Seed giant Syngenta faces billion-dollar class actions in three states, claiming China is rejecting U.S. corn shipments because Syngenta released a genetically altered variety before the crop was approved for export to China.
Syngenta “destroyed the export of U.S. corn to China and caused depressed prices for all domestic corn,” Omaha-based Volnek Farms claims as lead plaintiff in a $1 billion claim in Omaha Federal Court.
In Sioux City, Iowa, lead plaintiffs Cronin Inc. and Jim Ruba Jr. claim that they do not even use GM corn, but they have been hurt because of “(1) Syngenta’s release of Viptera corn into the U.S. corn and corn seed supply, which has destroyed the export of U.S. corn to China and caused depressed prices for all domestic corn; (2) Syngenta’s materially misleading statements relating to the approval status of MIR162 in China and the impact the lack of approval would have on the market; and (3) Syngenta’s widespread contamination of the U.S. corn and corn seed supply with MIR162, which will continue to foreclose the U.S. export market to China in future years and will continue to lead to lower corn prices per bushel in the U.S. market, as a result.”
A third, similar class action was filed Friday in Springfield, Ill. Federal Court.
Syngenta’s MIR162 genetically modified corn also is known as Agrisure Viptera.
All three class actions were filed Friday.
Agrisure Viptera was released and distributed for planting in 2009, with a second generation version known as Agrisure Duracade distributed this year. MIR162 is engineered to protect against insects such as the corn borer and corn rootworm.
It was approved for production for U.S. markets, but regulators in China have not yet approved it.
Chinese regulators continue to reject shipments that contain traces of Syngenta’s genetically altered varieties, Volnek Farms says in the Omaha complaint.
Volnek cites a USDA report that estimated that 5 million tons of U.S. corn were sold to China in 2012-2013, and that “significant demand” and growth is expected in the Chinese market.
But China “stopped importing U.S. corn when it detects traces of MIR162 in U.S. corn shipments” and has given no indication when or if approval will be given, Volnek says.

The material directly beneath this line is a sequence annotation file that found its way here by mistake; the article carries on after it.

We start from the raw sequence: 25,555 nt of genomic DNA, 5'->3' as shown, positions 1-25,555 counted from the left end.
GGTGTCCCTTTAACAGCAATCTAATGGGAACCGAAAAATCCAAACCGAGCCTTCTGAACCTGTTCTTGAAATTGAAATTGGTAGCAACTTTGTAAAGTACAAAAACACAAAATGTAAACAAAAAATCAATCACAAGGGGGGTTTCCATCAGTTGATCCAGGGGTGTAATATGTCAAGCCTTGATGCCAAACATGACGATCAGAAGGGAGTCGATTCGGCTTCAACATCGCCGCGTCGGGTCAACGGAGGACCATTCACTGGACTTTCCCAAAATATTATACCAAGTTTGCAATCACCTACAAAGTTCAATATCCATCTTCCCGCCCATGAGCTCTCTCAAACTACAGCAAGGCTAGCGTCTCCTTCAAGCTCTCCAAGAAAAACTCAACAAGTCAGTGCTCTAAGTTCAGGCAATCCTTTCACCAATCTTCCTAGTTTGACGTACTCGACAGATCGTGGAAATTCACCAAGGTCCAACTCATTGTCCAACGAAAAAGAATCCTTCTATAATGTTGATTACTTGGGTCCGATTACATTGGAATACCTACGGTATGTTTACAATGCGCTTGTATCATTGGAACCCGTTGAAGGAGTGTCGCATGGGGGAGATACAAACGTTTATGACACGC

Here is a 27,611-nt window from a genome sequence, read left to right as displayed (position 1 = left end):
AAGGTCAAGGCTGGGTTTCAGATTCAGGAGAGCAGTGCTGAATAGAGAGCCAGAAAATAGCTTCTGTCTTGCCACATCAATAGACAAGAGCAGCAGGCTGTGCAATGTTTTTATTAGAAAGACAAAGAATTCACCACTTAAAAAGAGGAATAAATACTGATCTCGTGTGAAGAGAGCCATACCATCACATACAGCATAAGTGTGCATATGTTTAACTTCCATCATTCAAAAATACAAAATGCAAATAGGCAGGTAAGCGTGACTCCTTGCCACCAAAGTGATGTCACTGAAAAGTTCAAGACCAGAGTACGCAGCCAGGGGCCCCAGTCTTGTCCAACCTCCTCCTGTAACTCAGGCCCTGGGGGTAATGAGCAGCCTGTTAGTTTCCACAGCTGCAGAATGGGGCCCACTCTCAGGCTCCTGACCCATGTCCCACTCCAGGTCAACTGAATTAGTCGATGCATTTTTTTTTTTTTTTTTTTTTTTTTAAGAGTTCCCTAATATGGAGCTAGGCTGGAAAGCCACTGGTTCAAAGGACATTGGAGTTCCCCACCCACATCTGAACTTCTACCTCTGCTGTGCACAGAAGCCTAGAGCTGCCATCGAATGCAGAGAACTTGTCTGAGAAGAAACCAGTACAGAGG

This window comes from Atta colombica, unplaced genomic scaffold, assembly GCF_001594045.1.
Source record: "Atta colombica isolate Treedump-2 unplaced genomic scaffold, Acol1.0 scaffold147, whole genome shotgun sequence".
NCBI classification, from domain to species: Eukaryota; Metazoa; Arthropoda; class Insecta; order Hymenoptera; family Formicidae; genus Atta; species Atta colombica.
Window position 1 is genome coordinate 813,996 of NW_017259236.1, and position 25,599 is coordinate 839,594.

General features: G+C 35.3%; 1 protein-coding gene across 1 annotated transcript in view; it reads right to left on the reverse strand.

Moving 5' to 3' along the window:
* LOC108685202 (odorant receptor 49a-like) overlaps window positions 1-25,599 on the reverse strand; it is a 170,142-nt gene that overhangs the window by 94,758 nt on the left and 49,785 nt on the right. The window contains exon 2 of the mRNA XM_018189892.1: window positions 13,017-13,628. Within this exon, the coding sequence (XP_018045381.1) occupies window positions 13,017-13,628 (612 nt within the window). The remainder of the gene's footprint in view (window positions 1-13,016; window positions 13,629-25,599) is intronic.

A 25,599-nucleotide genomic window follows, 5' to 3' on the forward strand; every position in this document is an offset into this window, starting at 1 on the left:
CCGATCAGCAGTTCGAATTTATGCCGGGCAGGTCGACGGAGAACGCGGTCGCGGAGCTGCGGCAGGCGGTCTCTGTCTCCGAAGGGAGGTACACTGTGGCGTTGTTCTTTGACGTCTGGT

While this specific variety of corn was planted on only about 3 percent of U.S. acres, there is no way of ensuring “that any shipments of U.S. corn will not be contaminated with trace amounts of MIR162,” according to the Omaha class action.
According to the Iowa class action, the release of Syngenta’s GM seed led to an 85 percent drop in Chinese imports of U.S. corn.
The National Grain and Feed Association estimates that Chinese rejection of U.S. corn has reduced corn prices by 11 cents per bushel, and it has asked Syngenta to stop selling the genetically modified corn varieties, according to the Iowa lawsuit.
Syngenta’s website downplays the importance of selling to China. In its “Plant with Confidence” fact sheet on Agrisure Viptera, checked Monday, Syngenta assures farmers that “the vast majority of corn produced in the U.S. is used domestically,” and that in the past five years only 13 percent of U.S.-produced corn has been sold abroad, with China importing little more than 0.5 percent of it.
The U.S. Department of Agriculture, however, on its website claims the United States exports 20 percent of its corn crop.
The Iowa plaintiffs therefore accuse Syngenta of misrepresentation.
The USDA acknowledges on its website that the United States’ export relationship with China is “difficult to predict,” due to China’s fluctuating domestic corn production, which is tied to export subsidies and Chinese tax rebates.
The United States is the world leader in corn production. According to the Omaha complaint, the corn is “harvested, gathered, commingled, consolidated, and otherwise shipped from thousands of farms” to distribution centers where it can be sold.
“Syngenta’s decision to bring Viptera to the market crippled the 2013-14 corn export market to China,” according to the Omaha complaint. It claims that continuing cultivation of the variety would increase the damage already inflicted on farmers as a result of Syngenta’s “reckless disregard” for the commodity market.
Both lawsuits seek monetary damages and want Syngenta enjoined from cultivating and marketing the offending varieties of corn.
This is not Syngenta’s first such legal battle. In 2011, Syngenta sued Bunge North America, a grain elevator firm, for posting signs announcing it would not accept Viptera corn. Syngenta’s request that Bunge remove the signs was denied in Federal Court.
Other major grain handlers, such as Archer Daniels Midland and Cargill, also refuse to accept Viptera because “preventing commingling is essentially impossible,” according to the Iowa complaint.
Lead counsel for both plaintiffs is Paul Lundberg of Sioux City.
In Illinois, lead plaintiff Hadden Farms’ lead counsel is Adam Levitt, with Grant & Eisenhofer in Chicago.
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